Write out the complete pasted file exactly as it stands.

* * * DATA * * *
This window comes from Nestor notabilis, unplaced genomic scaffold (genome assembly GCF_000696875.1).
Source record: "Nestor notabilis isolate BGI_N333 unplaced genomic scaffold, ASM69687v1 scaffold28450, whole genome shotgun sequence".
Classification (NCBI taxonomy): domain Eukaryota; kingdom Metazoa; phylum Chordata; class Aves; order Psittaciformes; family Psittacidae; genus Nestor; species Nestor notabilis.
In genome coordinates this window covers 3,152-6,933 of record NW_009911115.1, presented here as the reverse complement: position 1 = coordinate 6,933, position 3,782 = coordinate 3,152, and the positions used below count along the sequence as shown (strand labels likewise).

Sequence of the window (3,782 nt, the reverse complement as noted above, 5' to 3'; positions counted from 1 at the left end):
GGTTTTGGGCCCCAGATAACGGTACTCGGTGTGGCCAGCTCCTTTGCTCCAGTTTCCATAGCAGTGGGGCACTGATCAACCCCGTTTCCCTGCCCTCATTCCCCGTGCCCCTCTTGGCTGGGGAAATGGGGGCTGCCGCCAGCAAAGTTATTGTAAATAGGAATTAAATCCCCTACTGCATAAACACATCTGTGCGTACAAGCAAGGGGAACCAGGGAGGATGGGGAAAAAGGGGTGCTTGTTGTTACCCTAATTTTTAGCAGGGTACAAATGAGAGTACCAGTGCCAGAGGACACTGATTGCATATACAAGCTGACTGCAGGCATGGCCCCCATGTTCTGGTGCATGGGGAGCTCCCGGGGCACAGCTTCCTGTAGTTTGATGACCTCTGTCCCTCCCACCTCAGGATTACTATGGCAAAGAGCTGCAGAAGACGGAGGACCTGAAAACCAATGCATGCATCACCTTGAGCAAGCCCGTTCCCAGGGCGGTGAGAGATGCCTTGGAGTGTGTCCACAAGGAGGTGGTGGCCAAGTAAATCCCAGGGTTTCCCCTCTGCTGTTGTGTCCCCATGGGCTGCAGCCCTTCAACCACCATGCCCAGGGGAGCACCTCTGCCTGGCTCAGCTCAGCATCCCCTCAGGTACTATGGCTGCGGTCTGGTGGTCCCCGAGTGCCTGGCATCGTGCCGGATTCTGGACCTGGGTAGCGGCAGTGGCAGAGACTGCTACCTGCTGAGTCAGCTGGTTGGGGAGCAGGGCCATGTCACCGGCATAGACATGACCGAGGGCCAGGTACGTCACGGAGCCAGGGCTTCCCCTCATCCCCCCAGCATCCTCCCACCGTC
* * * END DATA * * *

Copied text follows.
This window comes from Nestor notabilis, unplaced genomic scaffold (genome assembly GCF_000696875.1).
Source record: "Nestor notabilis isolate BGI_N333 unplaced genomic scaffold, ASM69687v1 scaffold28450, whole genome shotgun sequence".
Classification (NCBI taxonomy): domain Eukaryota; kingdom Metazoa; phylum Chordata; class Aves; order Psittaciformes; family Psittacidae; genus Nestor; species Nestor notabilis.
In genome coordinates this window covers 3,152-6,933 of record NW_009911115.1, presented here as the reverse complement: position 1 = coordinate 6,933, position 3,782 = coordinate 3,152, and the positions used below count along the sequence as shown (strand labels likewise).

Sequence of the window (3,782 nt, the reverse complement as noted above, 5' to 3'; positions counted from 1 at the left end):
GGTTTTGGGCCCCAGATAACGGTACTCGGTGTGGCCAGCTCCTTTGCTCCAGTTTCCATAGCAGTGGGGCACTGATCAACCCCGTTTCCCTGCCCTCATTCCCCGTGCCCCTCTTGGCTGGGGAAATGGGGGCTGCCGCCAGCAAAGTTATTGTAAATAGGAATTAAATCCCCTACTGCATAAACACATCTGTGCGTACAAGCAAGGGGAACCAGGGAGGATGGGGAAAAAGGGGTGCTTGTTGTTACCCTAATTTTTAGCAGGGTACAAATGAGAGTACCAGTGCCAGAGGACACTGATTGCATATACAAGCTGACTGCAGGCATGGCCCCCATGTTCTGGTGCATGGGGAGCTCCCGGGGCACAGCTTCCTGTAGTTTGATGACCTCTGTCCCTCCCACCTCAGGATTACTATGGCAAAGAGCTGCAGAAGACGGAGGACCTGAAAACCAATGCATGCATCACCTTGAGCAAGCCCGTTCCCAGGGCGGTGAGAGATGCCTTGGAGTGTGTCCACAAGGAGGTGGTGGCCAAGTAAATCCCAGGGTTTCCCCTCTGCTGTTGTGTCCCCATGGGCTGCAGCCCTTCAACCACCATGCCCAGGGGAGCACCTCTGCCTGGCTCAGCTCAGCATCCCCTCAGGTACTATGGCTGCGGTCTGGTGGTCCCCGAGTGCCTGGCATCGTGCCGGATTCTGGACCTGGGTAGCGGCAGTGGCAGAGACTGCTACCTGCTGAGTCAGCTGGTTGGGGAGCAGGGCCATGTCACCGGCATAGACATGACCGAGGGCCAGGTACGTCACGGAGCCAGGGCTTCCCCTCATCCCCCCAGCATCCTCCCACCGTC